American white pelicans who pause their migration at Strawberry Reservoir are filling their bellies with native species like Utah sucker for the most part, leaving cutthroat trout to the human anglers, according to new research from Phaedra Budy, Gary Thiede, Kevin Chapman and Frank Howe from the Quinney College of Natural Resources.
Strawberry Reservoir is one of the most popular sport fisheries in Utah and has considerable economic value for recreation purposes for the state. It has also become a refuge for migratory birds who traverse the deserts of the Great Basin along their path. Since man-made reservoirs are relatively new to the ecological landscape, researchers have to decipher how these introduced systems function on an ecological level, including understanding how birds interact with fish populations.
It’s expensive to stock and maintain cutthroat trout populations, and managers spend a lot of money and effort to keep stocked sportfish hatchlings alive and thriving. But over the last two decades, the abundance of cutthroat trout in the reservoir has varied — from a high of 464,000 adult fish in 2007 to lows of approximately 220,000 in 2012 and 2014. Beyond hatching and egg-to-fry survival, the primary culprits for cutthroat demise is predation by other fish, death by pelican, impacts from anglers (harvest and catch-and-release injury), disease and age. The group’s research sought to understand the impacts of the predator-prey relationships between fish-loving pelicans and cutthroat trout by examining what the pelicans ate.
Pelicans tend to eat local, for the most part. Over a two-year period, researchers found that pelican diets at the reservoir consisted of 85% Utah sucker, 6% Utah chub, 3% cutthroat trout, and 6% other prey. Utah sucker and Utah chub are abundant native fish whose expanding populations are a concern to managers, so the fact that birds use these fish as a staple food is good news. Diet samples collected from birds during the cutthroat spawning run contained more Utah chub (24%) and cutthroat trout (10%), but Utah sucker still comprised the majority of the birds’ diet even then. The number of adult cutthroat trout consumed by pelicans represented approximately 1% of the adult population of cutthroat trout in the reservoir, the research found.
“Cutthroat trout are fast swimmers and can outswim native chubs and suckers, and they stay too deep for pelicans when they are out in the open water,” said Budy, lead author on the research. “Pelicans eat what they can easily catch, and chubs and suckers are relatively slow swimmers and like shallow habitat where they are easy for pelicans to catch.”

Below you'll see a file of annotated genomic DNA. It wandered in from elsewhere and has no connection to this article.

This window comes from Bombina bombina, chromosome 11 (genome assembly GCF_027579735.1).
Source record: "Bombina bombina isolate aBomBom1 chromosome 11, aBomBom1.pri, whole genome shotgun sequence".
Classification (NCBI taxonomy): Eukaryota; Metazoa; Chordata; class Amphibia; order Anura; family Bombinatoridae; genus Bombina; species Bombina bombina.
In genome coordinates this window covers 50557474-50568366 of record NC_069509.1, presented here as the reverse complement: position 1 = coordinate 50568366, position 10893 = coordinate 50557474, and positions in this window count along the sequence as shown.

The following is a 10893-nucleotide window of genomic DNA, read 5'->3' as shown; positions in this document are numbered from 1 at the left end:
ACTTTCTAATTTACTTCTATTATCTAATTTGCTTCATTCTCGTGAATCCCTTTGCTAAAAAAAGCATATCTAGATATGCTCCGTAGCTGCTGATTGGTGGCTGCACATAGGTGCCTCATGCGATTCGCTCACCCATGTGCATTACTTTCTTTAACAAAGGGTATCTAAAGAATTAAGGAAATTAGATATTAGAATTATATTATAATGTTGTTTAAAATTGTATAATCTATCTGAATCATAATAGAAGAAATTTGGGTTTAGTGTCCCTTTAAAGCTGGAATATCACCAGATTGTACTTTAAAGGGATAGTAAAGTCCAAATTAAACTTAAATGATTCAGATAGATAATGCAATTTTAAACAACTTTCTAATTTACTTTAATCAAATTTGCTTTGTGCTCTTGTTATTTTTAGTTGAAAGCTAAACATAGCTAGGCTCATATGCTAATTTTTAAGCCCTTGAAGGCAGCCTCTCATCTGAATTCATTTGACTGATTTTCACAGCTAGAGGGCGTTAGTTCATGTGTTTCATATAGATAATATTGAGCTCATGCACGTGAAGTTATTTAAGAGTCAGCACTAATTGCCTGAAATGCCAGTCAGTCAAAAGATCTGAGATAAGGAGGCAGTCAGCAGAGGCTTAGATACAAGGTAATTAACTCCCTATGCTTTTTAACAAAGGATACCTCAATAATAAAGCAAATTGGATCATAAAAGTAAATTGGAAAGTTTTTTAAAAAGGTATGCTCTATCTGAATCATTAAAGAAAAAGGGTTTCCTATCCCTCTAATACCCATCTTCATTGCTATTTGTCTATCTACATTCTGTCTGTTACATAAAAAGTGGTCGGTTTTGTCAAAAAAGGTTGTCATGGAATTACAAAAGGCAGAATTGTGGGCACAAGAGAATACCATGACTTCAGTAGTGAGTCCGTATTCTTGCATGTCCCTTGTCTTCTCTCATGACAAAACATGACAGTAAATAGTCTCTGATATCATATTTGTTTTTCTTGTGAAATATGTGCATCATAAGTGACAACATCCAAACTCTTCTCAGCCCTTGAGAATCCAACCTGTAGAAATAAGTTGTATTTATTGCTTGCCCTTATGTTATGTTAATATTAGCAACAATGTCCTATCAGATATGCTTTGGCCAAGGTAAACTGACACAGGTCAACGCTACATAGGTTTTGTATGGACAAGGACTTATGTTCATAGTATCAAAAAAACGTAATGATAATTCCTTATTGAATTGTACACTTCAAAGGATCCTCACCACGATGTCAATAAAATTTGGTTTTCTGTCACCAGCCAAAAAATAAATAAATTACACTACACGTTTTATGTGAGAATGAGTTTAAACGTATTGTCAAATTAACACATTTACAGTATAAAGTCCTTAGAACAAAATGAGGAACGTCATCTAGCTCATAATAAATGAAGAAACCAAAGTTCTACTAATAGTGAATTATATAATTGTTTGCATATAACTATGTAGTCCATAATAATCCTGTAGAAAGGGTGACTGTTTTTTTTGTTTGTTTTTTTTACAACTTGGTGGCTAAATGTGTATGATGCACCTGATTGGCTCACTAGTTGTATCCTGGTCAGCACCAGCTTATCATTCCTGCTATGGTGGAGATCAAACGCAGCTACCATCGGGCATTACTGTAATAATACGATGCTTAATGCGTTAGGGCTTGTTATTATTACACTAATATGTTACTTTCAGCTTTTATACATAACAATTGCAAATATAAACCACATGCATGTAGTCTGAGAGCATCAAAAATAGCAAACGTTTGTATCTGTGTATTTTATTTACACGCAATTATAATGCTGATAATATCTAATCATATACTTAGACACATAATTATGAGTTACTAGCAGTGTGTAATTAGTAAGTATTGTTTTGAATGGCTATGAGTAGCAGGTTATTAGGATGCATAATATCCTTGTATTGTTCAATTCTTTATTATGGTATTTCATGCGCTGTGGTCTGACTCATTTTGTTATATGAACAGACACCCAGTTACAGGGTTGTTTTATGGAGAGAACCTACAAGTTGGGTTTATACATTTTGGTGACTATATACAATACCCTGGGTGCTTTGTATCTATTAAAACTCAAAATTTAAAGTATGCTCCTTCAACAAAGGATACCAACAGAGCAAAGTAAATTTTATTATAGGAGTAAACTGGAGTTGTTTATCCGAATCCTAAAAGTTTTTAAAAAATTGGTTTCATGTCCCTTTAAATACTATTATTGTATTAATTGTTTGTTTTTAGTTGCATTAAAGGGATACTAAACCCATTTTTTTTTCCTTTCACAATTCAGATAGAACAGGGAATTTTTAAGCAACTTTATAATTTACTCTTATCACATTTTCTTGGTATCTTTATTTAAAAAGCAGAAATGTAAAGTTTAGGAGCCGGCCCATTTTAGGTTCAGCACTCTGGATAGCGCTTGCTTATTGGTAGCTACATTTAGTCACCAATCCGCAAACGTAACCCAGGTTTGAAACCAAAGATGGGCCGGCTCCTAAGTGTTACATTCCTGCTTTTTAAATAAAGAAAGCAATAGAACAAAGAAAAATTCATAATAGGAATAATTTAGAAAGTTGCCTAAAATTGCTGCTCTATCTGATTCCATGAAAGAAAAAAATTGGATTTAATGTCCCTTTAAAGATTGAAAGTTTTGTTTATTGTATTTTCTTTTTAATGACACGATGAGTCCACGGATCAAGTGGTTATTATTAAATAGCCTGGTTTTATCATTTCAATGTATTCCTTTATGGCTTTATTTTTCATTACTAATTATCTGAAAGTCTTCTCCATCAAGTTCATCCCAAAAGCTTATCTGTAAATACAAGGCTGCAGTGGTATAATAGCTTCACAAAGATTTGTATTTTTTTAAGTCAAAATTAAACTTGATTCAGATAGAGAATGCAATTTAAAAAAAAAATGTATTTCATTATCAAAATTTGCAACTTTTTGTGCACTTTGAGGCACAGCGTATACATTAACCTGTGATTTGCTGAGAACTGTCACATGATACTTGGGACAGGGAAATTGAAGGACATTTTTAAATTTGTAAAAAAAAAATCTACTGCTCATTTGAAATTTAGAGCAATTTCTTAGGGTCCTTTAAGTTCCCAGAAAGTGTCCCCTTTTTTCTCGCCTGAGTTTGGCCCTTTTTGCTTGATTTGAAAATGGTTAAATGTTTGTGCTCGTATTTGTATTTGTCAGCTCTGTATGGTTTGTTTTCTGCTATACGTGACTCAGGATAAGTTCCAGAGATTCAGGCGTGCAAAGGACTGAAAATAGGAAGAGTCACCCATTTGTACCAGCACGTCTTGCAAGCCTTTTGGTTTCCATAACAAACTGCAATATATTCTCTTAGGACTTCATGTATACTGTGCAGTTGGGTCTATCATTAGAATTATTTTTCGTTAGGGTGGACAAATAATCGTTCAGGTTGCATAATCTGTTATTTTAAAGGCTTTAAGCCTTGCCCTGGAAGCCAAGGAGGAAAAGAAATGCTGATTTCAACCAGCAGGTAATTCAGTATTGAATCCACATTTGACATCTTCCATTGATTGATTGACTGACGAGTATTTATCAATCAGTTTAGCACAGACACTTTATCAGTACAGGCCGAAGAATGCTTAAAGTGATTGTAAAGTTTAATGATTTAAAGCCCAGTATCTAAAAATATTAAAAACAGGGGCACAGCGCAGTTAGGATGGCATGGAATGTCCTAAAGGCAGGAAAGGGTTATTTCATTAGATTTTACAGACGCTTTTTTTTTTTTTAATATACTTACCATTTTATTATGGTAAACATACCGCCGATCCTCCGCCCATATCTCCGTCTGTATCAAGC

The researchers also observed (anecdotally) that cutthroat trout tended to flee quickly when they sensed shadows of boats, while Utah chub and sucker loitered, apparently less concerned about what was going on above the waterline, she said.
Managers at the reservoir were also curious about the possibility of pelicans inhibiting trout from spawning. Pelicans sometimes form feeding “fences” — barriers at the edge of the reservoir blocking spawning tributaries, where they can easily catch fish in the shallows. The researchers found that this didn’t seem to be an issue at Strawberry Reservoir most of the time. Trout made it into spawning streams whether pelicans were present or not, according to data from electronically tagged fish. The researchers did find that on the days with the very highest densities of pelicans, trout travel could be delayed, and they identified a threshold for managers to intervene in order to avoid impacting trout populations long-term.
“Because pelicans are highly visible and congregate in large numbers at Strawberry Reservoir, anglers assume that they are eating tons of trout,” Howe said. “But the study shows that pelicans are not interested in the same fish species that are prized by human anglers. Knowing that the impact from pelicans to cutthroat trout is minor and short-lived will let managers focus on more important factors impacting trout populations at the reservoir.”
The pelicans actually seem to be doing managers a favor by removing competing native fish in far greater numbers than they could do themselves, and for free, Budy said. Meanwhile American white pelicans, a protected species, are getting a good meal out of it.
Public Relations Specialist
Quinney College of Natural Resources
Fish and Wildlife Research Unit
Watershed Sciences Department
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